Driving with Dementia
One of the most devastating losses for persons with dementia is losing their independence. Driving is a major form of independence and restriciting someone from driving can be very stressful for the caregiver and care recipient. The following are some suggestions to help caregivers to better understand and deal with this subject more effectively.
A person with wandering problems should not have access to an automobile. People with severe memory problems have a greater chance of getting into an accident. Sometimes the person with the memory disorder will use their own judgment and give up driving a car. Occasionally a family will request that the person play it safe and stop driving. The doctor, based on a medical and neuro-logical evaluation, may advise the patient to stop driving. Carrying out the doctor's orders is the family's responsibility. The person may become angry with the family about the restriction on driving. The family should remind the person, "The doctor wants you to stop driving until you are better." The recommendation to stop driving extends to all motor vehicles, such as trucks, motor boats, or lawnmowers.
To help stop the driving, the caregiver should:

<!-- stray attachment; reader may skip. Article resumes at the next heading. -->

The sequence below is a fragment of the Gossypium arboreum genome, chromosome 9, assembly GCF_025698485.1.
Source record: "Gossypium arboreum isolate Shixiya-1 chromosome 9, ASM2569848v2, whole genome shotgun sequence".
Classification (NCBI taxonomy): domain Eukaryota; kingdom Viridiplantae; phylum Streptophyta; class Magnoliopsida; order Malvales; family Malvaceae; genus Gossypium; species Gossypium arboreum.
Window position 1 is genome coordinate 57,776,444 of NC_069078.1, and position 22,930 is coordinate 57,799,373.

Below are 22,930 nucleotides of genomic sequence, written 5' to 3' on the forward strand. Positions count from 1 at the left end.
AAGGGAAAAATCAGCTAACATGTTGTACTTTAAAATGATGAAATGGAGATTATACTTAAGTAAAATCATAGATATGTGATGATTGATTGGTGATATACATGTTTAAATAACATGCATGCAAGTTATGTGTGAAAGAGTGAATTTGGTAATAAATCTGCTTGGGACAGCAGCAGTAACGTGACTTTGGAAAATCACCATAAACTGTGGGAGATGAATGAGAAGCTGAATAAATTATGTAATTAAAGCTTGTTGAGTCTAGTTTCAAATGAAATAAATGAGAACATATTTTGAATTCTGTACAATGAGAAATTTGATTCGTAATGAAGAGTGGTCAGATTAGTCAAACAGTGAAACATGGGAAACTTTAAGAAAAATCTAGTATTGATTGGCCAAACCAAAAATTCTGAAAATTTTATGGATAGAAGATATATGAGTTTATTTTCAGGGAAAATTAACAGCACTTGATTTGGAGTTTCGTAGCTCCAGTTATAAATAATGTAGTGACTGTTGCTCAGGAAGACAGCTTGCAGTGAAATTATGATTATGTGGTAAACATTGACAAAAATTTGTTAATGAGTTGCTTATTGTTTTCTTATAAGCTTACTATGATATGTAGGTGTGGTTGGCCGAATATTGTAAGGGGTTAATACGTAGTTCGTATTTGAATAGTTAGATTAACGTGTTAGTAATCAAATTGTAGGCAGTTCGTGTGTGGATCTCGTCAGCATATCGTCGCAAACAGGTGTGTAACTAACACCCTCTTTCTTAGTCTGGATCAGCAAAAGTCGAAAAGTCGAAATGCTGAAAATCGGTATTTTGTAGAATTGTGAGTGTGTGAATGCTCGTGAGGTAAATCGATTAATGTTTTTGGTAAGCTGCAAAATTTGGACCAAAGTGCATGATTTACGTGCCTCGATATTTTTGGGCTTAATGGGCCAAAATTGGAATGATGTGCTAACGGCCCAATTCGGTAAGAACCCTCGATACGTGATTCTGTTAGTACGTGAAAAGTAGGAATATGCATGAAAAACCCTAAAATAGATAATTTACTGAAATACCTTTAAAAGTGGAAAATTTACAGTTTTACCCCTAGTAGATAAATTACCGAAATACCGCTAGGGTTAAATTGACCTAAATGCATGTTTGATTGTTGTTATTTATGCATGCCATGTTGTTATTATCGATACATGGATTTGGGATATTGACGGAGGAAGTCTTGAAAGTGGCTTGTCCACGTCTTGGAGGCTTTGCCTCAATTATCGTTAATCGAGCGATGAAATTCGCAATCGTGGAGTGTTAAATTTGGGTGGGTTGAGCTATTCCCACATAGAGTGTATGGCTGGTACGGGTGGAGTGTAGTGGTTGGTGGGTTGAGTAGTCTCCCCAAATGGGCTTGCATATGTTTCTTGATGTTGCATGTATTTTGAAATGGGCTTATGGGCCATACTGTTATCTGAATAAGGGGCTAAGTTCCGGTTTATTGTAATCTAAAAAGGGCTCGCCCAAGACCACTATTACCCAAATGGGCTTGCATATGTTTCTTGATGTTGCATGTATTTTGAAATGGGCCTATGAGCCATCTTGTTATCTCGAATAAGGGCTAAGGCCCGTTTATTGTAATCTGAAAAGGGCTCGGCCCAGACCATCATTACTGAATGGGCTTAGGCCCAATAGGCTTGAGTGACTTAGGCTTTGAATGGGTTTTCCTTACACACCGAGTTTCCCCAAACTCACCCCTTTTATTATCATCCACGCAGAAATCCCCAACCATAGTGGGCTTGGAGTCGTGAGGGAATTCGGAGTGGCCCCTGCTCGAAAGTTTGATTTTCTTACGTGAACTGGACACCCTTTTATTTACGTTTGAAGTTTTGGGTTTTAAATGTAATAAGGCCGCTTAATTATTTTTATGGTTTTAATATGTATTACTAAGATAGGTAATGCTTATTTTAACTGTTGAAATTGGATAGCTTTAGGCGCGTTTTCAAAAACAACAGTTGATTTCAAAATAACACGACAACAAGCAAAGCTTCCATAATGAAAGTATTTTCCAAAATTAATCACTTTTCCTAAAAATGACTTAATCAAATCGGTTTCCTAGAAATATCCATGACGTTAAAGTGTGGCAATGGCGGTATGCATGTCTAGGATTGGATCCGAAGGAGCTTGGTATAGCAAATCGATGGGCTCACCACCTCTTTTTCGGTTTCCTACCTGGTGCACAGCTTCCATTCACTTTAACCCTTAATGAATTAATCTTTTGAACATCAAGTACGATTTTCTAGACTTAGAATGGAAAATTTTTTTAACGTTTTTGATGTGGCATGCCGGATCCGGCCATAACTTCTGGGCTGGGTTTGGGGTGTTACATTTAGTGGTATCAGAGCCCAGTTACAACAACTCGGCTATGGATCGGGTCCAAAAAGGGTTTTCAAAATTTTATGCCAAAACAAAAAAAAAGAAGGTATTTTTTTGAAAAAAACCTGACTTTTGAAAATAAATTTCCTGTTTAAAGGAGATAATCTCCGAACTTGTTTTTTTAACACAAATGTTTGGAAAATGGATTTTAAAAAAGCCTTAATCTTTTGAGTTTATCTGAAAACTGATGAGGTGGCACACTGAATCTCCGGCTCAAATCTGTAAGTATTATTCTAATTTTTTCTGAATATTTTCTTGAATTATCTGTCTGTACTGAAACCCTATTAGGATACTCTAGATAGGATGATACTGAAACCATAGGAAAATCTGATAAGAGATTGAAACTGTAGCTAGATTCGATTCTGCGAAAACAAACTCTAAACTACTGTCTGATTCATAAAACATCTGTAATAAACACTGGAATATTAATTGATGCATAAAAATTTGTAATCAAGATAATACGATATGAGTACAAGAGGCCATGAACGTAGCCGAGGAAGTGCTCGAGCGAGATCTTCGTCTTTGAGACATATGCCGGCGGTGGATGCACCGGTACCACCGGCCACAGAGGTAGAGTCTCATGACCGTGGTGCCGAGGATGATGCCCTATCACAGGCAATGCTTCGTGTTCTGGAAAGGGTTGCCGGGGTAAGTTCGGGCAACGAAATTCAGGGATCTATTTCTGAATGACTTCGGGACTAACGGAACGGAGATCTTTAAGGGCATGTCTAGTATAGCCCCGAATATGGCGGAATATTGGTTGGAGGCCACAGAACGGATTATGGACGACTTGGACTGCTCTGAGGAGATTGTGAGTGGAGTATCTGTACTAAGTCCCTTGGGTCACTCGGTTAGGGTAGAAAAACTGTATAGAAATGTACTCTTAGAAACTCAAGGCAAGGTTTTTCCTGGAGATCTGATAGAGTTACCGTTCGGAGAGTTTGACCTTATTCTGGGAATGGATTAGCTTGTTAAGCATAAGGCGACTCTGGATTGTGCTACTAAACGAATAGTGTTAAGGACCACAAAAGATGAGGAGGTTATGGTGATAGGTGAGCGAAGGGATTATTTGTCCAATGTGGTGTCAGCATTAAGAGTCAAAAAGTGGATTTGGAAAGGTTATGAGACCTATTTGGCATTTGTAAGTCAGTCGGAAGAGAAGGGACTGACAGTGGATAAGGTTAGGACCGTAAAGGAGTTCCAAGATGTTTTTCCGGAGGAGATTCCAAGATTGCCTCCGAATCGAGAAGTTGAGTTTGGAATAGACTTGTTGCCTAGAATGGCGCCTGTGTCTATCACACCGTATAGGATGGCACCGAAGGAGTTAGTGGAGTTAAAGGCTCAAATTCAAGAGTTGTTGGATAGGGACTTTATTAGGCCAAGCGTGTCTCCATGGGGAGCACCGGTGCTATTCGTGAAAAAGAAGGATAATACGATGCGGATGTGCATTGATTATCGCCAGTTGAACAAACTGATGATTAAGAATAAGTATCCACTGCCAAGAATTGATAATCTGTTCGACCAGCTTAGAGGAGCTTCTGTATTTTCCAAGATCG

- Put away or hide the car keys.
- If the person insists on keeping the car keys, file down the ignition key.
- Donate the car to a favorite charity or to a hard-working grandchild.
- Buy a new, different car. A difference in style, color, and model, especially on the inside and at the control panel, should result in the person being unable to learn how to drive the new car.
- In some cases it may be necessary to fix the car so that it cannot start. One way to disable a car is to remove the spark plug wires.
- Sometimes it is helpful to ask the doctor to inform the care recipient they no longer will be able to drive so the caregiver doesn’t take the blame and look like the bad guy.
Material adapted from “Helping People with Progressive Memory Disorders: A guide for You and Your Family” (University of Florida Health Science Center). Used with permission form the authors K. M. Heilman, Ph.D., L. Doty, Ph. D., J. T. Stewart, MD., D. Bowers, Ph.D., & L. Gonzalez-Rothi, Ph.D.